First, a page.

Value Proposition – Korbel Champagne | Trader Joe’s Wine
Not to my surprise, the Korbel Champagne doesn’t taste much like a real Champagne from France. Having said that it isn’t a bad sparkler, just not the most complicated and with a bit more sweetness than I personally prefer.
I’d feel much better about supporting the Korbel Winery if they were more clear in their advertising. Even today the Korbel Champagne label states that, …”Korbel has been honored to become America’s best selling premium champagne. Light and crisp with spicy fruit flavors, Korbel Brut is the perfect champagne to toast all of life’s great moments.” With that proudly printed on the label, you could certainly be forgiven for thinking you were picking up a bottle of real Champagne.
Instead of riding the coattails of French Champagne, why not be proud of your American heritage and market your Korbel Champagne as what it really is: Korbel Brut California sparkling wine. There are many exceptional, well-respected producers of sparkling wine in the U.S.
I guess it’s hard to turn down associating yourself with such compelling brand name recognition. But it begs the question… Is Korbel Champagne the best selling U.S. sparkling wine because it’s an exceptional wine, or because they have keenly leveraged a big loophole. I’ll let you decide the answer to that question!
Interesting, thanks for the background info!
I must admit I have a soft spot for Korbel, because my father’s maternal grandmother’s maiden name was Körbel and she was born in Prague, so perhaps I’m distantly related to the family. It makes a reasonably good cocktail mixer. They’re definitely capitalizing on the champagne thing, though.
Definitely, wines from California are californian wines, not champagne wines, proud or not being from some where
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The writer here is pretty obviously bias against “American Champagne” It is a ridiculous argument. The history of American alcohol is almost completely borrowed from other countries (Europe specifically) since our history is much younger than theirs. Its ridiculous to think that a region of the world can lay sole claim to the production of a product unless that product has specific rates from that region. The example that comes to my mind is Islay whiskey. Where the peet from Islay has high acid and mineral contents and provides the flavor that is distinct to Islay whiskey. An old name doesn’t mean anything. Vodka is Russian word but is marketed by Sweden and yes France. Etymology has of a word has little to do with the production of a product.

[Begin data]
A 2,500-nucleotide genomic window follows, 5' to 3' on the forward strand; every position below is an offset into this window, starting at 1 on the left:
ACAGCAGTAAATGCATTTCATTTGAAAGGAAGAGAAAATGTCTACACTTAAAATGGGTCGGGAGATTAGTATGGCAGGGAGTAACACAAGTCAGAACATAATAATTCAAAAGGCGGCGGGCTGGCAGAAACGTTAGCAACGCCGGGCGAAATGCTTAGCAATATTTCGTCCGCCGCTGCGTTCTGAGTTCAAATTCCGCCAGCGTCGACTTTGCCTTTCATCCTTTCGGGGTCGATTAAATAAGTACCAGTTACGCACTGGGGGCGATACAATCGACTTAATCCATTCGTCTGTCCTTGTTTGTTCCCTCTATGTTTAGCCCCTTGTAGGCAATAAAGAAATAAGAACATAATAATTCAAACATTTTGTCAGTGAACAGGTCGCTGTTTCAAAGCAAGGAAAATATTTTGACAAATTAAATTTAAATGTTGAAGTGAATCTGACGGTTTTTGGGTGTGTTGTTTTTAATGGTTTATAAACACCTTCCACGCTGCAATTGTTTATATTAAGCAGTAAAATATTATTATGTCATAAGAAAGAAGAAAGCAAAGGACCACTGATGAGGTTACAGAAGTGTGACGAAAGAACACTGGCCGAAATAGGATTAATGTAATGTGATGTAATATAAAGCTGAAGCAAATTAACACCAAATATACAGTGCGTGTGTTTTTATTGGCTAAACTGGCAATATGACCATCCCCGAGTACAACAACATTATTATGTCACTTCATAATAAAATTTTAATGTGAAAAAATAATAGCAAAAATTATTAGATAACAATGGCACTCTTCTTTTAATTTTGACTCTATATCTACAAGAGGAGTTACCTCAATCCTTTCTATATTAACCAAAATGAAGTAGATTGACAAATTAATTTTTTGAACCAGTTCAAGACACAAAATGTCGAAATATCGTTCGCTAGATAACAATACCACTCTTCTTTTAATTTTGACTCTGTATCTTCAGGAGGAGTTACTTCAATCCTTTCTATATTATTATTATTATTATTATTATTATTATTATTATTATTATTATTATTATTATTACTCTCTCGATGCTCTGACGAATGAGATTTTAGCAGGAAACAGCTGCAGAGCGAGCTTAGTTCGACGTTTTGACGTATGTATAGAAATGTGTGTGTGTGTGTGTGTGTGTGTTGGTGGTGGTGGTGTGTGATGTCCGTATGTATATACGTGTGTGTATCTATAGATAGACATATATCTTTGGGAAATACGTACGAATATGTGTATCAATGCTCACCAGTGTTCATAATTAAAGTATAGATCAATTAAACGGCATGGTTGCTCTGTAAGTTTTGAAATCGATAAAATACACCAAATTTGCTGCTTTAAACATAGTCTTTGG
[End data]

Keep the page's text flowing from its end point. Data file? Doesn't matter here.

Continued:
Thanks for your comment. I can assure you that I am in no way against anything American, but to call an American sparkling wine American Champagne is really not correct. Champagne is a region in France, which much like Islay whiskey possesses its own distinct characteristics from a very unique micro-climate with chalky soils. To call an American sparkling wine Champagne is akin to calling an American Meritage an “American Bordeaux”.
In my article, I said “Instead of riding the coattails of French Champagne, why not be proud of your American heritage and market your Korbel Champagne as what it really is: Korbel Brut California sparkling wine. There are many exceptional, well-respected producers of sparkling wine in the U.S.”
I regularly purchase and enjoy American sparkling wines, and frankly most of the wines I write about are American. One of my favorite bargain US sparklers is the Roederer Estate Brut, which gives many Champagnes a run for their money and doesn’t need to masquerade as Champagne in the process.
I just think that wine is best when it’s true to it’s place, and isn’t pretending to be something that it’s not.
Thanks for reading,